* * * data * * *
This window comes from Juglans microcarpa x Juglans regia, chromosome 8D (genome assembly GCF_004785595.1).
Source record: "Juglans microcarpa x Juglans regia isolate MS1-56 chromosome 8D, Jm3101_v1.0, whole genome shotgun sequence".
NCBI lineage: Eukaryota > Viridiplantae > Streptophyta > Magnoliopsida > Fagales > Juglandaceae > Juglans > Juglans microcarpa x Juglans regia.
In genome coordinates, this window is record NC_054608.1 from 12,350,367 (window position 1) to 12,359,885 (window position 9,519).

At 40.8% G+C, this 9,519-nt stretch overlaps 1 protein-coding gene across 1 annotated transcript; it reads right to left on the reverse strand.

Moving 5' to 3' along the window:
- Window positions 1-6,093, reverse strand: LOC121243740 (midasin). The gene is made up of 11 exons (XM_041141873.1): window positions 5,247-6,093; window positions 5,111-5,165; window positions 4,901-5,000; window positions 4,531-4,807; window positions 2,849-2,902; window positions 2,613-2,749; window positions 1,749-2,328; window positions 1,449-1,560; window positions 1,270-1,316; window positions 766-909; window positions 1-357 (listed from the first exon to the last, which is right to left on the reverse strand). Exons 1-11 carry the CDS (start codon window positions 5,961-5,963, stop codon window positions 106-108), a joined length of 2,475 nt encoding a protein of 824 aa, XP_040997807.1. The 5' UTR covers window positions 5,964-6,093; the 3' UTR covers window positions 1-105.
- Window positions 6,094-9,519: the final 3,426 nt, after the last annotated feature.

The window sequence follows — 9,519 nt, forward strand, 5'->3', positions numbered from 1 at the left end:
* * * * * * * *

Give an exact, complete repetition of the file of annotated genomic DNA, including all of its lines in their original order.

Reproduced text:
This window comes from Juglans microcarpa x Juglans regia, chromosome 8D (genome assembly GCF_004785595.1).
Source record: "Juglans microcarpa x Juglans regia isolate MS1-56 chromosome 8D, Jm3101_v1.0, whole genome shotgun sequence".
NCBI lineage: Eukaryota > Viridiplantae > Streptophyta > Magnoliopsida > Fagales > Juglandaceae > Juglans > Juglans microcarpa x Juglans regia.
In genome coordinates, this window is record NC_054608.1 from 12,350,367 (window position 1) to 12,359,885 (window position 9,519).

At 40.8% G+C, this 9,519-nt stretch overlaps 1 protein-coding gene across 1 annotated transcript; it reads right to left on the reverse strand.

Moving 5' to 3' along the window:
- Window positions 1-6,093, reverse strand: LOC121243740 (midasin). The gene is made up of 11 exons (XM_041141873.1): window positions 5,247-6,093; window positions 5,111-5,165; window positions 4,901-5,000; window positions 4,531-4,807; window positions 2,849-2,902; window positions 2,613-2,749; window positions 1,749-2,328; window positions 1,449-1,560; window positions 1,270-1,316; window positions 766-909; window positions 1-357 (listed from the first exon to the last, which is right to left on the reverse strand). Exons 1-11 carry the CDS (start codon window positions 5,961-5,963, stop codon window positions 106-108), a joined length of 2,475 nt encoding a protein of 824 aa, XP_040997807.1. The 5' UTR covers window positions 5,964-6,093; the 3' UTR covers window positions 1-105.
- Window positions 6,094-9,519: the final 3,426 nt, after the last annotated feature.

The window sequence follows — 9,519 nt, forward strand, 5'->3', positions numbered from 1 at the left end: